Our Occupation for Eternity

“We must learn how to worship. It will be our occupation for eternity.” Dr. David Jeremiah

Worship is easily misunderstood today. Most of us think of worship as the music portion of a church service. “Wasn’t the worship great today?” or “We could never go to that church; we don’t like the worship.” We even have worship pastors. But it is so much more than that.

What is worship anyway? Here’s what the dictionary says:

wor·ship (wûr’shĭp) n.

The reverent love and devotion accorded a deity, an idol, or a sacred object.
The ceremonies, prayers, or other religious forms by which this love is expressed.
Ardent devotion; adoration.
To honor with extravagant love and extreme submission, as a lover; to adore; to idolize.
Excellence of character; dignity; worth; worthiness. [Obs.] –Shak.

Here’s what the encylopedia says …

Broadly defined, the response to the appearance of that which is accepted as the holy-that is, to a sacred, transcendent power or being. Characteristic modes of response to the holy include cultic acts of all kinds: ritual drama, prayers of many sorts, dancing, ecstatic speech, veneration of various persons and objects, sermons, silent meditation, and sacred music and song. Also included in worship are acts of private response: spoken or unspoken prayers, silence, the assumption of particular postures, ritual acts and gestures, and individual acts of veneration of persons or objects.

Wow, if you look at all those things, you could conclude that one could worship almost anything. We can worship people, a hobby, sports, possessions, power, pets, money, a way of life. (Do you think some people worshipped Michael Jackson?!)

During a worship service we could possibly raise our hands, close our eyes, sing, listen, clap, sit, stand, kneel, give an offering, take communion … we may or may not have an emotional response.

But most often we walk into the sanctuary having given no thought to actually meeting God there. It’s what we do on Sundays. Our hearts and minds are filled with the details of life and the details of ministry instead of anticipating meeting God in the sanctuary.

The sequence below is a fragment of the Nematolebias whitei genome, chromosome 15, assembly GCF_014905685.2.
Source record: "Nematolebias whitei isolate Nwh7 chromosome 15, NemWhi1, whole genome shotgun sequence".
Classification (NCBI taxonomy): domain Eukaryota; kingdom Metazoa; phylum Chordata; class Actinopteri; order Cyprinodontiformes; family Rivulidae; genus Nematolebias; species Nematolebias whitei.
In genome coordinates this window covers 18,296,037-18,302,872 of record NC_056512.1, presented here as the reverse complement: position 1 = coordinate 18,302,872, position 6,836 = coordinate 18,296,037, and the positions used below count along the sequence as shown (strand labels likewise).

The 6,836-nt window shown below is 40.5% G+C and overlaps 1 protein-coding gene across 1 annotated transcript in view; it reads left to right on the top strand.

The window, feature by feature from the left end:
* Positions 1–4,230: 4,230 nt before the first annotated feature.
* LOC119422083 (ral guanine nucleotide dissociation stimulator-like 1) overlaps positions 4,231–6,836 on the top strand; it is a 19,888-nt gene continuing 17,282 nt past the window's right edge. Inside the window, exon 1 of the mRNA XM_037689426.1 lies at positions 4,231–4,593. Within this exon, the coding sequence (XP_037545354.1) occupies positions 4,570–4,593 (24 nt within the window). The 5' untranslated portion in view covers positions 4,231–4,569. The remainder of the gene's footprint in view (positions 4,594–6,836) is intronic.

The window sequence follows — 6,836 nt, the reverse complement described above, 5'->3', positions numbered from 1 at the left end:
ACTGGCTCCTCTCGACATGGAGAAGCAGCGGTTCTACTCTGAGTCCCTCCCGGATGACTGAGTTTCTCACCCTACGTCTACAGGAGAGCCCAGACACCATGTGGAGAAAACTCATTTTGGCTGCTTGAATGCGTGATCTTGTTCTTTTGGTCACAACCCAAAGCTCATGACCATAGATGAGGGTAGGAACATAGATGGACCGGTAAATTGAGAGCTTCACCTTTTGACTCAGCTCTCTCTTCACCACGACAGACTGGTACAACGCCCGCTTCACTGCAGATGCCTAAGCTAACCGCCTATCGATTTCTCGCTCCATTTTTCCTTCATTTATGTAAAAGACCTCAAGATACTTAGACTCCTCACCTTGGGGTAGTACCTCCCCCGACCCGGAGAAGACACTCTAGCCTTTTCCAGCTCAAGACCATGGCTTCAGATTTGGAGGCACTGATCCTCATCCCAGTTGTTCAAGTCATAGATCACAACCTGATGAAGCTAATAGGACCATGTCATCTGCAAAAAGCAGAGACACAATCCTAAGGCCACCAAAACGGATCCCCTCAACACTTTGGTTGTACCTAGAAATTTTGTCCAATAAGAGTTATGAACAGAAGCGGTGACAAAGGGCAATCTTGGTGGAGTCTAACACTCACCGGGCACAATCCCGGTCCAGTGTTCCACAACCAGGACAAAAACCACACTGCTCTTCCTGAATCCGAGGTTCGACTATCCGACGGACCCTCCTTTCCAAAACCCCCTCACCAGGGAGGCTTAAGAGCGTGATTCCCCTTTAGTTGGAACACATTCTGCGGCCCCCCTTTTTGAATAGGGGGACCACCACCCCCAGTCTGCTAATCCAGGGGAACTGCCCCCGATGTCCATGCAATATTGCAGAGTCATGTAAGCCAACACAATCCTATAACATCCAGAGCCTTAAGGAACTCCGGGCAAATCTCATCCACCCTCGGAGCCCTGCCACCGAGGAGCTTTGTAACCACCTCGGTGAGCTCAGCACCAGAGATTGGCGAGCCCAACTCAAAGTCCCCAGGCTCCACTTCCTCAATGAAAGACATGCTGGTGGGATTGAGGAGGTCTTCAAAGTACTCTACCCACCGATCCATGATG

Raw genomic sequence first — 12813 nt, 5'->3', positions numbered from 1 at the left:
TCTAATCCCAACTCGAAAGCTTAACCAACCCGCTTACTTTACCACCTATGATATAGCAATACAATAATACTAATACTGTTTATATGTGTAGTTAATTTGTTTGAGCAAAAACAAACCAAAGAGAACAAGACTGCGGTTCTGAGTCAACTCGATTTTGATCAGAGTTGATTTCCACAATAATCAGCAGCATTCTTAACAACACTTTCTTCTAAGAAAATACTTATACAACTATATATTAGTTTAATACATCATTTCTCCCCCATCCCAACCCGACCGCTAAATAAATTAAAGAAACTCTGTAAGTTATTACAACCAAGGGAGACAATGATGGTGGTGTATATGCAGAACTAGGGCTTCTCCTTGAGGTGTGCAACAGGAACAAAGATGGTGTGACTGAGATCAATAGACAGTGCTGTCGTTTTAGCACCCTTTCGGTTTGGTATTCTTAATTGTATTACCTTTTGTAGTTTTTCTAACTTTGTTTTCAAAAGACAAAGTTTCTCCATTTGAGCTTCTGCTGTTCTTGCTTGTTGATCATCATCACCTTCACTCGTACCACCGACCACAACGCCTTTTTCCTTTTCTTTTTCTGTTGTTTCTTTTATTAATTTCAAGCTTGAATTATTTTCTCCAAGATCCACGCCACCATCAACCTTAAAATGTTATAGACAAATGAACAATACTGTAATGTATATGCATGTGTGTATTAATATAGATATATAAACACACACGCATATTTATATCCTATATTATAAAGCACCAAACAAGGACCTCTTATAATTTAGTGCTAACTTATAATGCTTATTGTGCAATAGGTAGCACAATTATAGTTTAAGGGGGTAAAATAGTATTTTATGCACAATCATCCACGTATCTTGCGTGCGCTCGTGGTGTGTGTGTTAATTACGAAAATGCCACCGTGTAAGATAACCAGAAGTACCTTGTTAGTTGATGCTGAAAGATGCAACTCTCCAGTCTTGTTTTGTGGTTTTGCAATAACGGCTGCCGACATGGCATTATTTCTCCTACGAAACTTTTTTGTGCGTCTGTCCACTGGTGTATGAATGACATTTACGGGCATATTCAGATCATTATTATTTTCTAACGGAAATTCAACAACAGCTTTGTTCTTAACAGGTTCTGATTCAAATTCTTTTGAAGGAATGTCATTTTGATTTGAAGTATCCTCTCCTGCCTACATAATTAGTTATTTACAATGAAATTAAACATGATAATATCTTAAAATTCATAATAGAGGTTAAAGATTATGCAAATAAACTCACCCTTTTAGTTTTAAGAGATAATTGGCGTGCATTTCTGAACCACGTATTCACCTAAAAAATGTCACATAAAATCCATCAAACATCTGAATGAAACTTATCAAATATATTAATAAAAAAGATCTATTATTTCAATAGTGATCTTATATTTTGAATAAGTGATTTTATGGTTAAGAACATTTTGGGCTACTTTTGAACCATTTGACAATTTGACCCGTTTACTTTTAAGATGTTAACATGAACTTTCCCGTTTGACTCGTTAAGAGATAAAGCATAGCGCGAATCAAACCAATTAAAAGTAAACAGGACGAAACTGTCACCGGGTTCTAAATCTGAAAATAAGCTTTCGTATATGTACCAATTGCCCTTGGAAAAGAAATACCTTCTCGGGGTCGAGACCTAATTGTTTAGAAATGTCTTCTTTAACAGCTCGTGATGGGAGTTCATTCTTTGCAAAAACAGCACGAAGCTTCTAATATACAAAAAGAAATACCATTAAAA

Some lines from one of my favorite worship songs, The Heart of Worship …

“I’ll bring you more than a song, for a song in itself is not what you have required. You search much deeper within, through the way things appear. You’re looking into my heart.”

“I’m coming back to the heart of worship, and it’s all about You, it’s all about You, Jesus. I’m sorry, Lord for the thing I’ve made it. When it’s all about You, it’s all about You, Jesus.”

This next Sunday, take some time on Saturday night after the chaos has settled down a bit and prepare your heart for the Lord’s Day. Break down the definitions above and ponder them. Don’t let the majesty of Almighty God get lost in the smallness of your humanity. Let God’s presence draw you into worship.

“Ascribe to the LORD the glory due his name; worship the LORD in the splendor of his holiness.” Psalm 29:2

And when you walk into the sanctuary on Sunday, enjoy the new eagerness and expectancy that comes out of a heart prepared for true worship. After all, your life will intersect with eternity. You can never be the same.

Published by Candy Troutman

I offer services in the areas of public speaking, personal finance coaching, social media management, content creation/copywriting, personal & faith-based mentoring & small business coaching.

3 thoughts on “Our Occupation for Eternity

  1. Thanks for stopping by my bog and leaving such encouraging comments!

    We rarely take time to stop and worship — even in church it’s one of the many things to check off our to-do list. Yet it is so essential. It is in beholding Him that we are changed to be more like Him.


  2. I agree with you. But, at the same time, the term worship leader is associated with music. And I believe that’s okay. People feel like they need to label things so that they can define things and give purpose.


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